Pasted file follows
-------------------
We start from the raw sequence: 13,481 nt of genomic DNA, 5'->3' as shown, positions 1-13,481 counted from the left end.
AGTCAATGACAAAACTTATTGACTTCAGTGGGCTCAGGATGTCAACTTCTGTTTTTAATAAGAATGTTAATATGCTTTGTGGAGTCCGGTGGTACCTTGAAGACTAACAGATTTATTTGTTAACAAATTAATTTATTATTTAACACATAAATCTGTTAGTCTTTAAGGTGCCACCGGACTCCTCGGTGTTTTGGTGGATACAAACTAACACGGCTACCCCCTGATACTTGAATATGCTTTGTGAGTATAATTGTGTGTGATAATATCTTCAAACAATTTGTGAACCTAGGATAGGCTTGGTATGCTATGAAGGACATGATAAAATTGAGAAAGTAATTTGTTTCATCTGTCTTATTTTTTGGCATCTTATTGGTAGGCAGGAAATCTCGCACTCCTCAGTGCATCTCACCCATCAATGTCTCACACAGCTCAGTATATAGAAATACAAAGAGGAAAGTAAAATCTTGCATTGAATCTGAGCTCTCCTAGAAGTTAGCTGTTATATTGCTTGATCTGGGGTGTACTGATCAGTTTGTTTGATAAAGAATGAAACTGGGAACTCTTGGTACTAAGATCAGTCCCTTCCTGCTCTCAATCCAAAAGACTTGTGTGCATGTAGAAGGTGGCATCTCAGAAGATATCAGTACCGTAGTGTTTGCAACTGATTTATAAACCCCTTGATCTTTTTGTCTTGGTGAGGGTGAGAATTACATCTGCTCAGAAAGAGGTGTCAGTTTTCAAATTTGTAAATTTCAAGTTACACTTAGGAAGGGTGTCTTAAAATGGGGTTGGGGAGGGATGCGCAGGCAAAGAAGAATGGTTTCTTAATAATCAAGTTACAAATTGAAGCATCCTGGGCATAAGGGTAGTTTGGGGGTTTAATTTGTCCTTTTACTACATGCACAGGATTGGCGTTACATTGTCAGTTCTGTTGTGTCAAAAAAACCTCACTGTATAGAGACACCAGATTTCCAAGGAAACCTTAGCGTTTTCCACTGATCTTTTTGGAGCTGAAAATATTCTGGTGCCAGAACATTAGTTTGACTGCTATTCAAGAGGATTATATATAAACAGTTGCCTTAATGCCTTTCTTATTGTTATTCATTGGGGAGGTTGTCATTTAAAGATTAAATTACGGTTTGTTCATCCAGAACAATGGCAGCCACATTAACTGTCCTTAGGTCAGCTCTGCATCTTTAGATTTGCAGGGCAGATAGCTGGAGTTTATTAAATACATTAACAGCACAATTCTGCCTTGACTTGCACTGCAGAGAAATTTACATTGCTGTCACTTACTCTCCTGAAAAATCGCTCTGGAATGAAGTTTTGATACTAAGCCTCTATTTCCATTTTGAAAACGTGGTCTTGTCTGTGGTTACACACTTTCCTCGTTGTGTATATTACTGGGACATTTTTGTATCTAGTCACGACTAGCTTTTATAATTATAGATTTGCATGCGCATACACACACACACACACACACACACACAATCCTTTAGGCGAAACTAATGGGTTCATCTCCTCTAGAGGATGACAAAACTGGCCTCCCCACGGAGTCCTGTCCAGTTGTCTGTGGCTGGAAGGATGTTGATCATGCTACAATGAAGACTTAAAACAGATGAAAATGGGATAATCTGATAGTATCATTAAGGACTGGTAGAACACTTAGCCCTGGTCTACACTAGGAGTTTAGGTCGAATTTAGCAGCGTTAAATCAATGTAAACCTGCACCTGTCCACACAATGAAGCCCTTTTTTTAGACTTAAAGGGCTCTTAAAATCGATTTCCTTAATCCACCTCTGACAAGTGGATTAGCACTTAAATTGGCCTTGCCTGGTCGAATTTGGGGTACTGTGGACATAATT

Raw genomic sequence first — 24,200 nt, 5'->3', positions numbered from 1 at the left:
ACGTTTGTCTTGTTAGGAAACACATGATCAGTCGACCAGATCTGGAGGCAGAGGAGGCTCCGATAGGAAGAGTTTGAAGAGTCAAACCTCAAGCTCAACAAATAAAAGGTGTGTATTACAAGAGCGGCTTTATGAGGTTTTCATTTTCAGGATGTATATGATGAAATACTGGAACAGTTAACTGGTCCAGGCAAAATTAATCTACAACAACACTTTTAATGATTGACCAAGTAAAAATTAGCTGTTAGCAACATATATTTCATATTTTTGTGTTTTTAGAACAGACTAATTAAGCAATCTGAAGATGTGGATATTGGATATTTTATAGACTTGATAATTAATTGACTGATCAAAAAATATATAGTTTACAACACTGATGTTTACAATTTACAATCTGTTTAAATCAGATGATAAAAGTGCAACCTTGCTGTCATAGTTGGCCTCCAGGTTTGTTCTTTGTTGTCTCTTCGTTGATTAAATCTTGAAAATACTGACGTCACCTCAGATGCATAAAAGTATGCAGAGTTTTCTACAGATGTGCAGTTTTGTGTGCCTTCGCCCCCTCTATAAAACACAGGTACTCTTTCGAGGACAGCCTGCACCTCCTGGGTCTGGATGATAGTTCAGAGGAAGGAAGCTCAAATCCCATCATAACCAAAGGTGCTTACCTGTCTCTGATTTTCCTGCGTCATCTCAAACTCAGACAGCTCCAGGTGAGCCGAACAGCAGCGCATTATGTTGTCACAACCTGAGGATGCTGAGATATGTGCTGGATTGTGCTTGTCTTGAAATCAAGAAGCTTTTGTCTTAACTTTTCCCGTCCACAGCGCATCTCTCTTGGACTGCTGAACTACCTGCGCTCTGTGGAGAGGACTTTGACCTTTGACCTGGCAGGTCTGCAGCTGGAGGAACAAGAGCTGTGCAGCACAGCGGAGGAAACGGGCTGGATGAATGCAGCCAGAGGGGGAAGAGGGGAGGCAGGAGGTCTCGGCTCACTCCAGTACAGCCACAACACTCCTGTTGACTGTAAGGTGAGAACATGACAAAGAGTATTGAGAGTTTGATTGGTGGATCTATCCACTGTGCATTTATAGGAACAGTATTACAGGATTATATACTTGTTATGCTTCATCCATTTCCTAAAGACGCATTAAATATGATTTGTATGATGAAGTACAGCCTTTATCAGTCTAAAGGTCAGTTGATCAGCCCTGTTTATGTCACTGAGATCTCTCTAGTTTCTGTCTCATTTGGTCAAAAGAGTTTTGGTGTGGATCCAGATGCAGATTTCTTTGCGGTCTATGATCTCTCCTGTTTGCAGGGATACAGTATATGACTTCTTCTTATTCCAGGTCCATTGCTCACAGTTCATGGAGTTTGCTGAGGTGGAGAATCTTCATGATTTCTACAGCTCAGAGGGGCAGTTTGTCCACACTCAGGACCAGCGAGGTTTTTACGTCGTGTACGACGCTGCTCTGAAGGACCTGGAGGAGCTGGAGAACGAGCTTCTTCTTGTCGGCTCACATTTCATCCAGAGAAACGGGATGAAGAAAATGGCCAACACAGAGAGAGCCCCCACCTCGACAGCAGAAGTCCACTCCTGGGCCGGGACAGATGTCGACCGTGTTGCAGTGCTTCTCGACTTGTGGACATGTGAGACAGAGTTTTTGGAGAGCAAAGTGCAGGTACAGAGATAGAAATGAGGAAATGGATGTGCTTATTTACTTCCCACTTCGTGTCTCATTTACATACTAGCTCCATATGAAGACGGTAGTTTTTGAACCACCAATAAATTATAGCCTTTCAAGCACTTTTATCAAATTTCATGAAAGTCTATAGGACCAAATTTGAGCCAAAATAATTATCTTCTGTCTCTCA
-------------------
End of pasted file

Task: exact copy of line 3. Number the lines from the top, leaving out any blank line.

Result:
Raw genomic sequence first — 24,200 nt, 5'->3', positions numbered from 1 at the left: